I’m teaching a Glow Yoga Party next week. Its so fun because I play music hard and loud. We have blacklights and body paint and funky lights. Its so much fun!! Its really a Rave. Doing yoga like this is so energetic. Sometimes you need energy. It doesn’t always have to be somber and serene. It can be loud and rambunctiously playful too!

Play it loud!!!


Old Guys & Ring Tones

When I was growing up, the only option was to pick up the phone to know who had called. There wasn’t caller ID or any way of knowing who called. We didn’t even have an answering machine until many years down the road.

But when I go out in public, there are old guys (older than me) who still have their ringer on high because I don’t think they could hear it otherwise. I notice they don’t even check who called. They just pick it up and say "Hello Joe’s phone!" It doesn’t matter if they are in a line at the bank, at the hardware store, or getting suspenders at Walmart. They just answer.

Meanwhile, the introvert and private person who I am never has my phone on ring. My sound is always off and on vibrate. Maybe, just maybe, I’ll check who’s calling. But do you know what? I have a life. Whatever I’m doing at the moment is usually more important than checking my phone. When I have a chance, I’ll see who called or texted. I’d say 98% of the texts I receive have value to me. But only about 3% of the actual calls I receive have any meaning. Most are telemarketer robocalls. And I don’t have any time for that nonsense. If I have a moment, I’ll take the time to block the caller. Otherwise, I just delete it.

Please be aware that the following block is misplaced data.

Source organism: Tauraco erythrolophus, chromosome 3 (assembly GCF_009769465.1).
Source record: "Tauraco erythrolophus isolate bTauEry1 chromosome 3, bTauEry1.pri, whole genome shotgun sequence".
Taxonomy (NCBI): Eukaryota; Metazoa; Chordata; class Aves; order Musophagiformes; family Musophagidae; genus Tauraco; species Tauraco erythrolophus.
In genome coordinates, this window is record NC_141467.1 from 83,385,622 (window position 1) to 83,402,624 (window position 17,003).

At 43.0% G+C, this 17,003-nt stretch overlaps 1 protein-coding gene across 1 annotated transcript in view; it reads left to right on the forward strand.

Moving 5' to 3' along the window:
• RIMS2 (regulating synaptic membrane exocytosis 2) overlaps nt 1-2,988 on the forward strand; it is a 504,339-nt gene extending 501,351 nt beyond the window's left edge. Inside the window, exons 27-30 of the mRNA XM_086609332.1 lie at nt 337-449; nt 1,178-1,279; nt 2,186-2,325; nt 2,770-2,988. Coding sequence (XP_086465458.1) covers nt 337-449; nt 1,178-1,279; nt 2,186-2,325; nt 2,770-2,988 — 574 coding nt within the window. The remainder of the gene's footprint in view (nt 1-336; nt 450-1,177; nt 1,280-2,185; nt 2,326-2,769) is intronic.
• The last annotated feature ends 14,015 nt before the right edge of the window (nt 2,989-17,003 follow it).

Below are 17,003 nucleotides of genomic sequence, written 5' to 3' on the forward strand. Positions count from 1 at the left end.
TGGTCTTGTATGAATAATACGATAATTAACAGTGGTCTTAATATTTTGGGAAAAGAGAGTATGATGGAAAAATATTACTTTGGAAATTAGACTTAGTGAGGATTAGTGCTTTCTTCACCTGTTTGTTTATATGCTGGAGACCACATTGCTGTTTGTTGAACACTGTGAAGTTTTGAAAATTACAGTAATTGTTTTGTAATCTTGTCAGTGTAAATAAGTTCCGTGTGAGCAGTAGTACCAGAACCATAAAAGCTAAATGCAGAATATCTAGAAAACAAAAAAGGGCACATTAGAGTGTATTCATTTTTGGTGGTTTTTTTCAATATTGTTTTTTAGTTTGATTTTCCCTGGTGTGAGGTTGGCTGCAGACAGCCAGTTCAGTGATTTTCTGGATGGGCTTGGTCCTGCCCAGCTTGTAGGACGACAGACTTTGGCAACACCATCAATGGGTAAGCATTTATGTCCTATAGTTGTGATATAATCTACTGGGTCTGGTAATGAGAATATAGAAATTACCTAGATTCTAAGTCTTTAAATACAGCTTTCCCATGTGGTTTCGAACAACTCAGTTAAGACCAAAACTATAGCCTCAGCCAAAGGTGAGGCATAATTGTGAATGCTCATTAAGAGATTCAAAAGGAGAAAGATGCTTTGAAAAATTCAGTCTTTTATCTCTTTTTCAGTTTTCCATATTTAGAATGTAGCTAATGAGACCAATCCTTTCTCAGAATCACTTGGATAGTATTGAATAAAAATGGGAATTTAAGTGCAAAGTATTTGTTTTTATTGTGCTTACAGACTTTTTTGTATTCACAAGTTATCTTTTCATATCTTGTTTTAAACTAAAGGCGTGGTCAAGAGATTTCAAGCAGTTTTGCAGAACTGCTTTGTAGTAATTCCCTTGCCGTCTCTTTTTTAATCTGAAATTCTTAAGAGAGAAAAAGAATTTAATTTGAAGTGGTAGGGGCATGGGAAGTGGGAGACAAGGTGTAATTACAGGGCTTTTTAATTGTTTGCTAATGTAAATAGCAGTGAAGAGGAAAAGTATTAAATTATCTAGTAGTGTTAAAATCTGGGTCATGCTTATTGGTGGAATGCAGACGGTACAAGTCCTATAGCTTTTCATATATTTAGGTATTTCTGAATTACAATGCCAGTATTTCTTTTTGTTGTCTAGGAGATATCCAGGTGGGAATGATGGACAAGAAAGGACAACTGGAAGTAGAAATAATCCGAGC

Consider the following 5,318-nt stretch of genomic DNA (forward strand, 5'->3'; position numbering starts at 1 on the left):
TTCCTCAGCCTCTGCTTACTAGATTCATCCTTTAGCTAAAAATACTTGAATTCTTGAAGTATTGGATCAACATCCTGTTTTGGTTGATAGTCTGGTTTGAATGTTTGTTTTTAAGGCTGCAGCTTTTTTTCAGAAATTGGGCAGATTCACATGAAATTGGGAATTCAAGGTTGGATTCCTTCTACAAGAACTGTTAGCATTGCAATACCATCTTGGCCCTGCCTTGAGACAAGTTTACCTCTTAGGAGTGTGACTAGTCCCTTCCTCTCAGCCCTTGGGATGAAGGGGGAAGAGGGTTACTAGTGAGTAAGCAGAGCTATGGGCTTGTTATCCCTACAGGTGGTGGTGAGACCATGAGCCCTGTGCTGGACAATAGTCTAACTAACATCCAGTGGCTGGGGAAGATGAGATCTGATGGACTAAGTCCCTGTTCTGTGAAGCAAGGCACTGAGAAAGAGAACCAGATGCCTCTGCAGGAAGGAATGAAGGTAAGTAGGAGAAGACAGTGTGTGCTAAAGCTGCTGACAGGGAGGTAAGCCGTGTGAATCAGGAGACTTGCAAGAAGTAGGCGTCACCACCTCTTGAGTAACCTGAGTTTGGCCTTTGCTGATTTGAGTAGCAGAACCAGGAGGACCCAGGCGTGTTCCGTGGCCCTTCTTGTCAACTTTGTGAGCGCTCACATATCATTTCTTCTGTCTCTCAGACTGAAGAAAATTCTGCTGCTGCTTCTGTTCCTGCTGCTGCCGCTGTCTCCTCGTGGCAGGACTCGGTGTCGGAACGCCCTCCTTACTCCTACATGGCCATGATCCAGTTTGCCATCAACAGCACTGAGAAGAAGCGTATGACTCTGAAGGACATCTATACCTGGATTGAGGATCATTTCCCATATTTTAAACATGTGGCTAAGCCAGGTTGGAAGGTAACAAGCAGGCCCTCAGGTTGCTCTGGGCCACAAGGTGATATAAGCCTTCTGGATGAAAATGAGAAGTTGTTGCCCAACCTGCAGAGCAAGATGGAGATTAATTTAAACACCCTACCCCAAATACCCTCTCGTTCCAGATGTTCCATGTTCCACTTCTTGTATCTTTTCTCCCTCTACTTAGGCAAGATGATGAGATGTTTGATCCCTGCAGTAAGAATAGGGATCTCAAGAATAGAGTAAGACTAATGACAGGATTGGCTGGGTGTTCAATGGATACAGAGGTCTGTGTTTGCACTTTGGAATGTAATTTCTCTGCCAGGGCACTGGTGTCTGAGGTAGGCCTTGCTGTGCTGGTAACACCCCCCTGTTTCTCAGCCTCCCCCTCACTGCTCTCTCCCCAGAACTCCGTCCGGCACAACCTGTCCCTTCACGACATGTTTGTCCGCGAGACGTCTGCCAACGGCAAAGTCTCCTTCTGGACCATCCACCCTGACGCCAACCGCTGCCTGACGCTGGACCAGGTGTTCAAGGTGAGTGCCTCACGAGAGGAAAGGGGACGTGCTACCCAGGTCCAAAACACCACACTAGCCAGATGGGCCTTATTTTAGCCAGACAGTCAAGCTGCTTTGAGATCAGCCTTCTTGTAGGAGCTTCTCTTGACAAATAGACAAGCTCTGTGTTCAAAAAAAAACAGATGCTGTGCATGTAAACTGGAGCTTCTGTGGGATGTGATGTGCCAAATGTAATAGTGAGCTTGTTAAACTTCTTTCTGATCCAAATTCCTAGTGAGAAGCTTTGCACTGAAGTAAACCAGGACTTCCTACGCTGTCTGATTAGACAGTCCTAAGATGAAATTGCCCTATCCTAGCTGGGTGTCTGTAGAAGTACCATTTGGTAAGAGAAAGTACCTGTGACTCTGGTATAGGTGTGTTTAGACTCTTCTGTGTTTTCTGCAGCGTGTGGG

I’m not a phone talker anyway. Its especially true at work. So many miscommunications can be made on a phone call. Sure, you can get a better tenor and flavor in communication by hearing vocal inflection. A much better means is in person so you can see facial expressions and body language. A phone is generally a poor means of communication. And for something technical and specific, transcribing what you hear into notes isn’t very effective. Its much better to get a list, diagram, or picture from someone. And then you have a good record that’s searchable in your inbox.

To me, texts are super awesome. You have emoji’s and other means to show your emotions. You can catch them whenever is convenient. Most often, there isn’t a rush for an immediate response. But you never have more than a half-hour to hour delay in getting a response. Its my favorite means of communicating.

My advice to those old dudes: turn off your dad gum ringer!! Nobody wants to hear that or your conversation that’s not important to anyone but your self-important self.

College Football Powerhouses

Remember back in the day when USC (Southern Cal), Florida State, Nebraska, and Texas were football powerhouses?

Texas used to dictate the rules in the Big 12 (Big 8).

Oklahoma has a long-lasting rivalry with Nebraska. They went back & forth every meeting.

Bobbie Bowden used to have a grip on every game FSU played.

USC had all these Heisman trophy winners and the Rose Bowl was their annual home game on their way to a National Championship.

Shock Jocks

In the old days of radio, and maybe still today, there were Disk Jockeys (DJ’s) on the radio. Their disks were vinyl records that had to be changed over from turntable to turntable and "cued" up to gently overlap the previous song. That may sound obvious to many of you, but it may be new to some.

Back in the day, the FCC rules were a bit more strict, so if you said something distasteful on air, you could get the ax more easily than today. It still happens today, but you can hear podcasts where anything goes and nobody will say a thing. We called them Shock Jocks. These were the guys and gals who pushed the edge. And listeners just waited on baited breath for one of their lapses. It makes some people really happy. I don’t know why.